Obituary

Dad with Eric

James Kauffman, formerly of Dunedin (FL), Billerica (MA), and Altoona (PA), died on July 16th. He passed quietly with family at his side. Among those who remain behind to morn his loss: his wife Kathryn, his son John, his daughters Christine and Lisa, his sister Suzanne, a nephew Glenn, as well as four grandchildren. He takes with him his dry wit, an affinity for outdoor activities (bicycling, boating, etc) that you might not guess of someone who spent his life working indoors, and devotion to a woman he could not leave behind on a Massachusetts beach – more than fifty years ago. He was 78 years old.

Jim – as he was known to family and friends – earned degrees at Penn State University and Ohio State University, concluding with a master’s degree in Physics. He went on to work as an engineer for three different employers before he retired: Block Engineering, Honeywell, and Brunswick. However, he spent the bulk of his career at Honeywell, in Clearwater, FL.

Although he could be cagey about the specifics of his job (he once got into trouble for bringing his young son to the office on the weekend), he took pride in working on various projects over the years involving manned and unmanned spaceflight. Additionally, more than one creation bears his name at the U.S. Patent Office.

He rarely missed a week of Church at his long-time parish: Lutheran Church of the Palms (Palm Harbor, FL), held a number of offices on the governing council (including president), and seldom said no when asked to serve in any capacity.

Jim leaves this life much as he lived it. He spent much of his time savoring the quiet joy of a good book or taking the quiet satisfaction of solving puzzles – in many forms – both designed and spun from life’s exquisite chaos. Through it all, he always gave much more than he received.

A private memorial service will be held in the near future.

In lieu of flowers – in line with what his family believes would be his wishes – please consider either a gift to your local church or your local NPR Station.

James William Kauffman (1942 – 2021)

Dad slipped away quietly yesterday afternoon. Christy and I held his hands as he went.
He left with much more dignity than life afforded him in these last twelve months. His inability to find the right words for speech largely became an inability to speak. He went from walking to walker to wheelchair seemingly with haste. Six months ago he still fought the limitations which both grew in number and remained undefeated. He couldn’t tell us explicitly, but he seemed resigned… ready to go. So when an infection quickly began to overwhelm yesterday…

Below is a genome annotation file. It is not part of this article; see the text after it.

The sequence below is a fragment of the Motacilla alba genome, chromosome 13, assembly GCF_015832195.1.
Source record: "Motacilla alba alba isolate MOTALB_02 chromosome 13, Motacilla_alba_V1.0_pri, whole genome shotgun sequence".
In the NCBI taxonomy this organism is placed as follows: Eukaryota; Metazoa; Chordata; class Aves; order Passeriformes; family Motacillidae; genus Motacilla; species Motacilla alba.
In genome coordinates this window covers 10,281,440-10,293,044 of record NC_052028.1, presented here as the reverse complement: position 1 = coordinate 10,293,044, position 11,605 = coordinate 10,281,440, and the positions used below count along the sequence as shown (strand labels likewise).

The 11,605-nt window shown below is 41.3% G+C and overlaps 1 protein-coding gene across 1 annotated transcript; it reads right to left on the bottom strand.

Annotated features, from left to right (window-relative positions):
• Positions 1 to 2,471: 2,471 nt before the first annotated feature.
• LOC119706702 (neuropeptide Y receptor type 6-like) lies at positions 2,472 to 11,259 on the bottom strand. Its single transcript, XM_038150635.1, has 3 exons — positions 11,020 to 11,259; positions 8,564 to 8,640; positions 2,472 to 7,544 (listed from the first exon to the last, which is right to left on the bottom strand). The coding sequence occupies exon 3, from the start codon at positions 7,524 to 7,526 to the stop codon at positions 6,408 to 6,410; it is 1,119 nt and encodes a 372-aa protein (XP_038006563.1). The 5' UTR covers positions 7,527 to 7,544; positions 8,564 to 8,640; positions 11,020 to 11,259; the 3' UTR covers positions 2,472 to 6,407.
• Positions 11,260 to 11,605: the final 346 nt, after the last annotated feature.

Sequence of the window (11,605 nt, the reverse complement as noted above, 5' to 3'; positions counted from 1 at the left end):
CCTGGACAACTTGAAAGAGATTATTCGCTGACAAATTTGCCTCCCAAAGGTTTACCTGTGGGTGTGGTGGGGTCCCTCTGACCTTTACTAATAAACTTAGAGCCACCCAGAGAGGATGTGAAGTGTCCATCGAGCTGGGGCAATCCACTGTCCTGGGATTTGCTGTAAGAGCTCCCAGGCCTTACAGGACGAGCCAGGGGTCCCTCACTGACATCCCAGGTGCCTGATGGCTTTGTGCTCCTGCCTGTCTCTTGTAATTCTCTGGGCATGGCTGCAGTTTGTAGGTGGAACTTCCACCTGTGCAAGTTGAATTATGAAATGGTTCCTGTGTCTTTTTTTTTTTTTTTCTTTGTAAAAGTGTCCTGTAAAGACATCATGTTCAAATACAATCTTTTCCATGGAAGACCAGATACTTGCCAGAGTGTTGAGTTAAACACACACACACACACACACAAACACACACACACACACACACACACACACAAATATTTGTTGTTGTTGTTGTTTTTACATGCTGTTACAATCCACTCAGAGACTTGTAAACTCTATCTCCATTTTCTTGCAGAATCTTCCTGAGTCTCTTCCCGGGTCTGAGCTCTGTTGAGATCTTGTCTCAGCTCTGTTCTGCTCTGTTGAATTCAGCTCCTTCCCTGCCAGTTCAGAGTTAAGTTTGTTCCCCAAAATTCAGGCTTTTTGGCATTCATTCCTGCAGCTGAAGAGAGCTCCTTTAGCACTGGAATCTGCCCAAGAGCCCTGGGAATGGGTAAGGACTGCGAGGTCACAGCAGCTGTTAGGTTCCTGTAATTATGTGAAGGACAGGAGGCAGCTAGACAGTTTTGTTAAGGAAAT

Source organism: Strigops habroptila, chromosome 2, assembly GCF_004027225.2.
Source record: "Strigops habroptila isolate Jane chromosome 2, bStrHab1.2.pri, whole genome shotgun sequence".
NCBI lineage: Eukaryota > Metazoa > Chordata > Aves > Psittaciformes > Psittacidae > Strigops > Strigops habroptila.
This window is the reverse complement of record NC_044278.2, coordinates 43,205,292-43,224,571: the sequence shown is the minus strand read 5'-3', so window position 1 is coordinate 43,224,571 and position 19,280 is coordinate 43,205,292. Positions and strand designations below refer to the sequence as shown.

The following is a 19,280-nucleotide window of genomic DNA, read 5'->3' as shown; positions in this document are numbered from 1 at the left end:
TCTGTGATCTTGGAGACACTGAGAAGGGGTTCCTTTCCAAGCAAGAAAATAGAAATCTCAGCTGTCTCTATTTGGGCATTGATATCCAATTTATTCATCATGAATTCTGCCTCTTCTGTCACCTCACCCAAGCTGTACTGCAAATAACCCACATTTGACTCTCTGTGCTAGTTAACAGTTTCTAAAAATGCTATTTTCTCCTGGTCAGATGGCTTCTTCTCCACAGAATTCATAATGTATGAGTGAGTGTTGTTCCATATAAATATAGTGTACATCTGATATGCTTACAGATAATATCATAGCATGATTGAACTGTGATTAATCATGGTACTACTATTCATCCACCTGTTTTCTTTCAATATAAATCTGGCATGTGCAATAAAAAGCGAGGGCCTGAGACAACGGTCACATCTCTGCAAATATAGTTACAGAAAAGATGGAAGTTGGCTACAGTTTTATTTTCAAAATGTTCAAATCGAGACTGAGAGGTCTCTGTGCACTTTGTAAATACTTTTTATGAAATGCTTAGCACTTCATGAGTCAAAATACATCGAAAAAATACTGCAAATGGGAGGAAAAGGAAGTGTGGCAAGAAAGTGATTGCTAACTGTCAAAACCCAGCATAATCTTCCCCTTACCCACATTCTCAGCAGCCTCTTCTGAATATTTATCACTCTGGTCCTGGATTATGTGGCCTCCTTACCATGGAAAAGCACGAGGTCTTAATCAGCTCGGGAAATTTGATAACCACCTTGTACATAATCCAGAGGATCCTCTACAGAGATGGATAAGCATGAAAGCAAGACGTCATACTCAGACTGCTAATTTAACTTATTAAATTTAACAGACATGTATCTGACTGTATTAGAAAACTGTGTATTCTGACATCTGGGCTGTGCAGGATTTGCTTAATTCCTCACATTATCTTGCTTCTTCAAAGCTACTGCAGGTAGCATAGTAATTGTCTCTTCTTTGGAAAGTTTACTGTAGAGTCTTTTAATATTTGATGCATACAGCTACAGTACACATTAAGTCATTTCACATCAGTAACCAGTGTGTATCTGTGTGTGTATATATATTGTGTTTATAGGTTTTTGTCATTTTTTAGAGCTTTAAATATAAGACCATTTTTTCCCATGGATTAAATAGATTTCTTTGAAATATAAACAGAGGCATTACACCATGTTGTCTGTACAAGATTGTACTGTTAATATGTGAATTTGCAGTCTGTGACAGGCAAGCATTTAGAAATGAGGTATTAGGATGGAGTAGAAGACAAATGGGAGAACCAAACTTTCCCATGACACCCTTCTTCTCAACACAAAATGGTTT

We let him.

There are moments when I find comfort in this. My mind tells me it was the right thing to do, but my heart feels pulped, and I struggle to accept I now live in a world that no longer has my father in it.

That’s Twenty-One!

Sorry to disappoint but this is not a gambling post.

This IS an open letter to my daughter on her birthday.

Why open? If I’m honest with myself, it’s mostly for selfish reasons. Bragging about a child is feels like bragging about yourself, regardless of how much (or little) you actually had to do with the outcome.

I’m going to say something that may sound like a back-handed compliment, but it’s not meant to be: you exceed expectations. THAT has as much to do with me as you. You see, if we switched places, I don’t think I’d be where you are. You may not believe it, but you’re more self-assured and self confident than I was at your age. I don’t tell you this enough, but I’m proud of how you’ve grow into yourself in college – setting goals and working towards them with resolve. I stumbled through majors like a lost hungry lion on LSD, in a field of red meat growing like wheat.

You’ve cultivated a network of college friends, acquaintances, and advisors to lean on when you need help. I wouldn’t have known the registrar’s office from a dentist’s office, if I hadn’t gone to college with 90% of my high school friends.

You’ve dealt with money shortages and the anxiety it brings, in addition to the challenges of a tough course of study, and excelled. I stopped going to a French class after only a week because I thought the professor was a dick. To be fair, I think I could have convinced a jury he deserved my scorn.

You have done these things. YOU. You’re yet another reason I’ve been extremely lucky in life. In the moment I didn’t always see things as easy, but with the benefit of hindsight I know they could have been much harder, and that’s because you were a good kid. You ARE a good person. Instinct (to some degree) leads us to love our children. We cherish you, our oldest child, because you have such a good heart.